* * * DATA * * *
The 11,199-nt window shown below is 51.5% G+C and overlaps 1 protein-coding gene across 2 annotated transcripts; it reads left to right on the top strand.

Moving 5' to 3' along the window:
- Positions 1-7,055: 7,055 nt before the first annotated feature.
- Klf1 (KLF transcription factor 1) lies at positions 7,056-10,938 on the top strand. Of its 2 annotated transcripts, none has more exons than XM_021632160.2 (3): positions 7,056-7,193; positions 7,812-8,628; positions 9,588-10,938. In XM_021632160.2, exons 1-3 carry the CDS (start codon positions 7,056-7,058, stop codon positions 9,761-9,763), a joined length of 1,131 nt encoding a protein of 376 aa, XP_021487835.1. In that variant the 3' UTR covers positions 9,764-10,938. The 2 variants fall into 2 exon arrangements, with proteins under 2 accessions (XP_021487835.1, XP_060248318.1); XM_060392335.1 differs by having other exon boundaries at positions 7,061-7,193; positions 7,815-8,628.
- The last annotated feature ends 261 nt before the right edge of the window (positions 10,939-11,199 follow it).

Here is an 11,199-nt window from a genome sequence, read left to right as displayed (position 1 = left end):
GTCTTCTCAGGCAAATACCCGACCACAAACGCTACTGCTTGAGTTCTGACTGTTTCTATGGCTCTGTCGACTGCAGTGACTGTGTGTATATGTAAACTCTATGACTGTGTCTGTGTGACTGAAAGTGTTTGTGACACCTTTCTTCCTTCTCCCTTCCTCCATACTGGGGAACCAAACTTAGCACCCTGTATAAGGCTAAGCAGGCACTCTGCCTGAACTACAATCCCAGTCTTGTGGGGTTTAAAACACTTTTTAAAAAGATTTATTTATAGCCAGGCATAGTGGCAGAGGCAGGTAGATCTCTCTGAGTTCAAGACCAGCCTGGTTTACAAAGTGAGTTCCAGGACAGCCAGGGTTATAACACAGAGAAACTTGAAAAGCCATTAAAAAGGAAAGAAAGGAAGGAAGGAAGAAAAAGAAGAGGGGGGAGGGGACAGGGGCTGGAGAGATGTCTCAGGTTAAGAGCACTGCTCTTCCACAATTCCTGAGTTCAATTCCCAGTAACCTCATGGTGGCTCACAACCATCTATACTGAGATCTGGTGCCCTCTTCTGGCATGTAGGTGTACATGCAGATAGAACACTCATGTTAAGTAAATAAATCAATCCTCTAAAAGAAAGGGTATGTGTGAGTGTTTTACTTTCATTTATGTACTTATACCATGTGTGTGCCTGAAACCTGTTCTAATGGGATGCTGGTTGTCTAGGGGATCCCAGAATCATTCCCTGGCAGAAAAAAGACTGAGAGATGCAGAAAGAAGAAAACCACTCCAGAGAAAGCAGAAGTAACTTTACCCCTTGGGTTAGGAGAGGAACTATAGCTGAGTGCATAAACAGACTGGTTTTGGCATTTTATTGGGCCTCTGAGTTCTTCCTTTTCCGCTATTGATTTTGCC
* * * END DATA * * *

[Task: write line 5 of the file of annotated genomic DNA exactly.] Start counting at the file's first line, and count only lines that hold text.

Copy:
- The last annotated feature ends 261 nt before the right edge of the window (positions 10,939-11,199 follow it).